We live in a country where “The Pursuit of Happiness” is written into the Declaration of Independence – the pursuit of, not a guarantee. So the pursuit of one man, who at one point, was the epitome of masculinity, decided to change genders. I do not have a problem with it – I do have a problem with the righteous police ordering me how I’m supposed to feel about it. The world is hard enough. More than ever, tragedy, violence, mayhem and injustice seem to be the order of the day. It gets to be impossible to enjoy with a clear conscience whatever little piece of tranquility you’ve carved out for yourself, without being told how to feel about something that is medically possible. Just because it is possible does not make it natural and just because it is unnatural does not make it unethical – or maybe to some, it does…
What makes us happy anyway? Maybe the conclusion is that most people are only really happy when something bad doesn’t happen to them – schadenfreude. Like when the Broncos get blown out of the Superbowl. Maybe the next time we feel shitty for not feeling shitty about someone feeling shitty is to remember that schadenfreude cancels itself out – because other people feel the same way about our problems. It’s human nature, it’s our DNA and maybe we aren’t in the first class cabin – we can still take a little joy in knowing those in steerage have to wait for us to get into our lifeboat, before they are even allowed up on the deck of the Titanic. So who cares how someone chooses to pee. Let’s stop politicizing everything all the time (ESPN) – happiness is not settling for less, just not being miserable with what is – learn to love the simple things – maybe the point is, happiness does not always require a resolution.
Yup, that’s a three-ball walk in the 7th inning yesterday – Is there no justice? Is everything a lie?
Holliday’s continues streak
Matt Holliday, walked and singled in four plate-appearances Monday night. He has reached base (by hit, walk or HBP) in in all 45 games he’s played this year, the fifth-longest streak to start a season by any major-league player since 1900. The four longer season-starting streaks of that kind in the modern era were fashioned by Derek Jeter (53 games in 1999), Frank Thomas (52 in 1996), Mark McGwire (48 in 1996) and Alvin Davis (47 in 1984).
Brewers side-step Cardinals, 1-0
The Brewers’ victory over the Cardinals Monday night, is only the third time in the expansion era (1961 to present) that a team with the outright worst record in the major leagues had a 1-0 win over the club with the majors’ outright best record entering that game. The other two decisions of that kind were earned by Tampa Bay in September 2007 at Fenway Park (Scott Kazmir struck out 10 Red Sox batters in seven innings) and the Marlins in October 1999 at Atlanta (Cliff Floyd‘s solo homer accounted for the game’s only run.)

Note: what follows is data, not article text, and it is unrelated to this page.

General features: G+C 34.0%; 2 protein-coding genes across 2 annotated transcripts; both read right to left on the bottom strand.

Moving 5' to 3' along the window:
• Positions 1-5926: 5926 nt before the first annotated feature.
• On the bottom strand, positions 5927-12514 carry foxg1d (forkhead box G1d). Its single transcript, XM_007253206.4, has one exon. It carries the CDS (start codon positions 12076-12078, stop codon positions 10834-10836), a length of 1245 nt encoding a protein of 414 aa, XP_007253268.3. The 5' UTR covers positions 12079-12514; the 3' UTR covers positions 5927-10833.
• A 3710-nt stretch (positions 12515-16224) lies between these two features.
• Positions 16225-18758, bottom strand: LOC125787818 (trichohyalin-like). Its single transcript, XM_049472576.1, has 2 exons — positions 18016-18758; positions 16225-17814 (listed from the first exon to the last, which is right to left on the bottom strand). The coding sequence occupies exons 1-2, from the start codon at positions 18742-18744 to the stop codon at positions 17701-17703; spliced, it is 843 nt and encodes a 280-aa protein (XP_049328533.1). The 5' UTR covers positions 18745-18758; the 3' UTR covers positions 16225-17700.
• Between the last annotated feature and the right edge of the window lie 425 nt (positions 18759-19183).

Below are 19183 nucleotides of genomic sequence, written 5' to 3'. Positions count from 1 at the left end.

Cashner strikes out 12 on 11 hits
Andrew Cashner struck out 12 batters but allowed 11 hits while pitching only 4 2/3 innings on Monday. No other pitcher in the modern era (1900 to date) allowed at least 10 hits and struck out 10 or more batters while throwing fewer than five innings in one game.
Jacob deGrom has struck out at least eight batters without allowing a walk in each of his last three games, including Monday’s win over the Padres. The only other pitchers in the modern era (1900 to date) with eight or more strikeouts and no walks in three straight appearances are Cliff Lee (2013) and Ferguson Jenkins (1976, including a four-inning relief stint).
Clayton Kershaw stroked a double and two singles in the Dodgers’ 11-4 victory over the Rockies, becoming the fourth pitcher this season to record a win and three hits in the same game. (The others were Josh Collmenter, Jacob deGrom and Noah Syndergaard.) That equals the total number of such performances in the majors all of last season.
If you think the reigning Cy Young Award recipient is a certain winner when he gets at least 10 runs of support….well you’re almost correct. Those pitchers are now 140-1 all-time in that situation, with the lone defeat suffered by the Blue Jays’ Pat Hentgen in 1997 – thanks Pat. Hentgen allowed 11 runs in eight innings in a 13-12 loss to the Red Sox.
Springer + Gattis = Astros rally
The Astros had their major-league leading 16th comeback win of the season on Monday against the Orioles. George Springer‘s single on a 3-0 pitch tied the game at 2-2, and after Jose Altuve‘s sacrifice fly, Evan Gattis singled on an 0-2 pitch to drive in the final two runs. No other major-league team has had RBI hits on 3-0 and 0-2 pitches in the same inning this season.
Yung’ns lead Chicago to win
The Cubs beat the Marlins on Monday, 5-1, with all five runs being driven in by players age 25 or younger: Kris Bryant, Starlin Castro, Anthony Rizzo, Addison Russell and Jorge Soler. The Cubs hadn’t had five different players age 25 or younger drive in runs in the same game since September 14, 1974 (Ron Dunn, Jerry Morales, Rob Sperring, Andre Thornton, Jim Tyrone).
Pujols and Trout slug it out
Albert Pujols and Mike Trout each homered for the Angels on Monday, for the 20th time since they became teammates in 2012 – but Pujols sez the Angels are still more than just Trout. The only other major-league teammates to homer in the same game 20 times over that span are Chris Davis and Adam Jones (also 20).
The Yankees scored all seven of their runs off Felix Hernandez in Monday night’s win, highlighted by Mark Teixeira‘s grand slam. It’s was only the fifth home game for Hernandez in which he found himself facing a deficit of seven or more runs.
Teixeira has now hit six home runs off Hernandez, the highest total for any player, now one more than Hernandez’s current teammate, Nelson Cruz.
Alex Wood‘s two-run single gave the Braves an early 2-0 lead and Atlanta went on to defeat the Diamondbacks, 8-1. Braves pitchers have driven in eight runs this season, the most for any team’s pitching staff in 2015.